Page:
My route through the building was to climb the fire escape at the rear and enter at the upper balcony. With the tarp over the roof and safety paper over many of the horizontal windows, which are above the level of the street lights in any event, it was very dark inside. My little three-cell Maglight was the strongest source of light, and it often flickered and failed. The building was an empty space from the peak of the roof to the bottom of the empty pool with balconies around the sides. This space was filled with a ring of scaffolding which changed every night as work progressed on the roof. On the balconies, new free-standing walls and rooms appeared creating new nooks and blind spots. Hundreds of glass panes waiting to be installed were stacked all around, reflecting my light and my image. Construction workers left coats draped over the paint shelves of six-foot stepladders and hard hats on the top steps. As I shone my light around the gloom, human sized and shaped figures loomed. Winter storms lashed and the windows and the tarp. When the wind shifted to a certain direction, the whole giant tarp cracked with a boom like a thunderclap directly overhead. It was spooky.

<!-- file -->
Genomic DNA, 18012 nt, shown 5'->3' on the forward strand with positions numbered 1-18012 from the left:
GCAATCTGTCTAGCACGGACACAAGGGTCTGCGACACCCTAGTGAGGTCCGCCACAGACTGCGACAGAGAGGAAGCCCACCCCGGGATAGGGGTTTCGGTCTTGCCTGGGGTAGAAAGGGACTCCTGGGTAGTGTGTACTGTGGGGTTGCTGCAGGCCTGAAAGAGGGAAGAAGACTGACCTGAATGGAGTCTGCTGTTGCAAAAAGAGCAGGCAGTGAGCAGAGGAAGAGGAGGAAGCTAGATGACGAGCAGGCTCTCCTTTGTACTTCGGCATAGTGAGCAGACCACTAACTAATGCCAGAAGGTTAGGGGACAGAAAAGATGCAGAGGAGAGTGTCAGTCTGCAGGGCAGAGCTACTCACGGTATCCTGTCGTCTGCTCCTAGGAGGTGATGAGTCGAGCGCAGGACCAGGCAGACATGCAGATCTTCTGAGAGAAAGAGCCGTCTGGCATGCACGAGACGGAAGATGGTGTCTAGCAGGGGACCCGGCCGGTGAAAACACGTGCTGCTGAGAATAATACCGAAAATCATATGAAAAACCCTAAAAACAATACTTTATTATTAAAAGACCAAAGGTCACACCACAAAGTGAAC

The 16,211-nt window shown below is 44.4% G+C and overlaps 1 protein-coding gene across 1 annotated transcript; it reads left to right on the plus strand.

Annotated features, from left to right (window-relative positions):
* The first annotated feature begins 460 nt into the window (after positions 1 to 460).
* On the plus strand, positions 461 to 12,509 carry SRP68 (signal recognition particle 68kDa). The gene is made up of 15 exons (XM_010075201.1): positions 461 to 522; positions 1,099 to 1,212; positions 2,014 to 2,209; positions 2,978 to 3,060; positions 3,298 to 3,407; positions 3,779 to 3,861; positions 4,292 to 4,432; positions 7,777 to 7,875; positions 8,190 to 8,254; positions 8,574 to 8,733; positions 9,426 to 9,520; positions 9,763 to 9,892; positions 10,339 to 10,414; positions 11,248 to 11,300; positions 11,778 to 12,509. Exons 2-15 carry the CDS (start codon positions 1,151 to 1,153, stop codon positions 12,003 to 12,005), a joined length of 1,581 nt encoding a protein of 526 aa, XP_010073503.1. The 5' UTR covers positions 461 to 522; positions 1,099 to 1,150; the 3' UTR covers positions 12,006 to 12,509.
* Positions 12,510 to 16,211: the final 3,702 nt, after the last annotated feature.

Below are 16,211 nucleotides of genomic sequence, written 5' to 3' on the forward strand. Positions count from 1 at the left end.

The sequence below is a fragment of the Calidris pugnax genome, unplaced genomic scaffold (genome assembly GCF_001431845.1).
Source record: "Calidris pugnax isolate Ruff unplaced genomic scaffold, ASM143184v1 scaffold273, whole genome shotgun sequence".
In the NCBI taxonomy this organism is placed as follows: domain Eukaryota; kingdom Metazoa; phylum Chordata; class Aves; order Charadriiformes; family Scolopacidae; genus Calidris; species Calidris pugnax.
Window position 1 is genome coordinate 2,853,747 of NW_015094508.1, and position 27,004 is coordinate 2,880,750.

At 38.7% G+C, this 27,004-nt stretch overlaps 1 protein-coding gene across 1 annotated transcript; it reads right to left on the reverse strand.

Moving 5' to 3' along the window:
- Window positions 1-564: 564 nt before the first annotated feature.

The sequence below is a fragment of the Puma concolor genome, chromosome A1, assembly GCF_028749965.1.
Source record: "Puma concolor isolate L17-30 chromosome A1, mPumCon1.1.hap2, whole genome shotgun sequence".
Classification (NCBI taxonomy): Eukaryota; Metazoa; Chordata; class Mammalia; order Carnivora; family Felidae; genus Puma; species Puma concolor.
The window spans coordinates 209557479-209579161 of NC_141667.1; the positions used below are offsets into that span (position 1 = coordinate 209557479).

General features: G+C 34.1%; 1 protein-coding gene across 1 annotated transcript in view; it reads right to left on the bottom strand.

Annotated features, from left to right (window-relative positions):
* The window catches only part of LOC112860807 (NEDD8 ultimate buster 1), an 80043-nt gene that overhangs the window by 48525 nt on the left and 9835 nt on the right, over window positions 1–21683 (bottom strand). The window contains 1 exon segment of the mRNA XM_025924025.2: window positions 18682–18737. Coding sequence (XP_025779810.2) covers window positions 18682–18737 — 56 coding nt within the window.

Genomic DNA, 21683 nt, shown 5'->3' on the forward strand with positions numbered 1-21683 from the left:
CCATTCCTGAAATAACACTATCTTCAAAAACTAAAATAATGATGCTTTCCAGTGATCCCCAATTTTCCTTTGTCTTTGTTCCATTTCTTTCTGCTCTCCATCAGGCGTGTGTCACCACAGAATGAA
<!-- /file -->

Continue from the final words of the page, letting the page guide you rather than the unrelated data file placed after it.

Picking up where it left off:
After circling the upper balcony, I climbed the scaffolding to check below the roof peak— both for intruders and for damage from the storms. Then it was down to the lower balcony to check all the side rooms, down both grand staircases to check the doors to the street. The building was constructed in the ’20s as a grand public palace. The architecture was very impressive, very grand, and—in the dark in a dilapidated state—spooky. The building echoed with the storms and street noise.

After checking all the crannies of the lower balcony, I climbed through the scaffolding again and down into the bottom of the pool. The pool itself was imposing. Almost Olympic size, and clear space almost to the peak of the roof, it felt much larger in the dark when you could tell it was large and indoors but couldn’t see two walls at once. This was also where I ran into the most rats. In the day they hid in the interstitial spaces, but at night they came into the pool to find sandwiches and other tidbits the construction workers dropped from above.